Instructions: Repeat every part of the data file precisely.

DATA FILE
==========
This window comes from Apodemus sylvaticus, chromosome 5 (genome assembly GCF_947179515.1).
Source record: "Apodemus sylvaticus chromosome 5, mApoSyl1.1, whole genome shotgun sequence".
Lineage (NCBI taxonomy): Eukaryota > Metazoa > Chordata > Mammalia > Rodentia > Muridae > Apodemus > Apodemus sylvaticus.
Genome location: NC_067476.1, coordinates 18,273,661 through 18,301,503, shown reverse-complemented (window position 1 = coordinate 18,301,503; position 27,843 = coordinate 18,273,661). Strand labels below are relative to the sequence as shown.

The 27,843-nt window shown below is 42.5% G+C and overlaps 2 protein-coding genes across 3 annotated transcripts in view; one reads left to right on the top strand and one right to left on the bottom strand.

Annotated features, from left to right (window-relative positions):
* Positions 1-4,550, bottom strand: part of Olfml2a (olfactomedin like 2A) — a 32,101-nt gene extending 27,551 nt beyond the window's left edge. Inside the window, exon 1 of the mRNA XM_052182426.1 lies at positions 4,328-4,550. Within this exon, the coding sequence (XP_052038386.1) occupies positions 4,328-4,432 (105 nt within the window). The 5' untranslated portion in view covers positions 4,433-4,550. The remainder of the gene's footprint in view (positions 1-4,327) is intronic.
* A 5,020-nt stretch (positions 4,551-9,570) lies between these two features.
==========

This window comes from Apodemus sylvaticus, chromosome 5 (genome assembly GCF_947179515.1).
Source record: "Apodemus sylvaticus chromosome 5, mApoSyl1.1, whole genome shotgun sequence".
Lineage (NCBI taxonomy): Eukaryota > Metazoa > Chordata > Mammalia > Rodentia > Muridae > Apodemus > Apodemus sylvaticus.
Genome location: NC_067476.1, coordinates 18,273,661 through 18,301,503, shown reverse-complemented (window position 1 = coordinate 18,301,503; position 27,843 = coordinate 18,273,661). Strand labels below are relative to the sequence as shown.

The 27,843-nt window shown below is 42.5% G+C and overlaps 2 protein-coding genes across 3 annotated transcripts in view; one reads left to right on the top strand and one right to left on the bottom strand.

Annotated features, from left to right (window-relative positions):
* Positions 1-4,550, bottom strand: part of Olfml2a (olfactomedin like 2A) — a 32,101-nt gene extending 27,551 nt beyond the window's left edge. Inside the window, exon 1 of the mRNA XM_052182426.1 lies at positions 4,328-4,550. Within this exon, the coding sequence (XP_052038386.1) occupies positions 4,328-4,432 (105 nt within the window). The 5' untranslated portion in view covers positions 4,433-4,550. The remainder of the gene's footprint in view (positions 1-4,327) is intronic.
* A 5,020-nt stretch (positions 4,551-9,570) lies between these two features.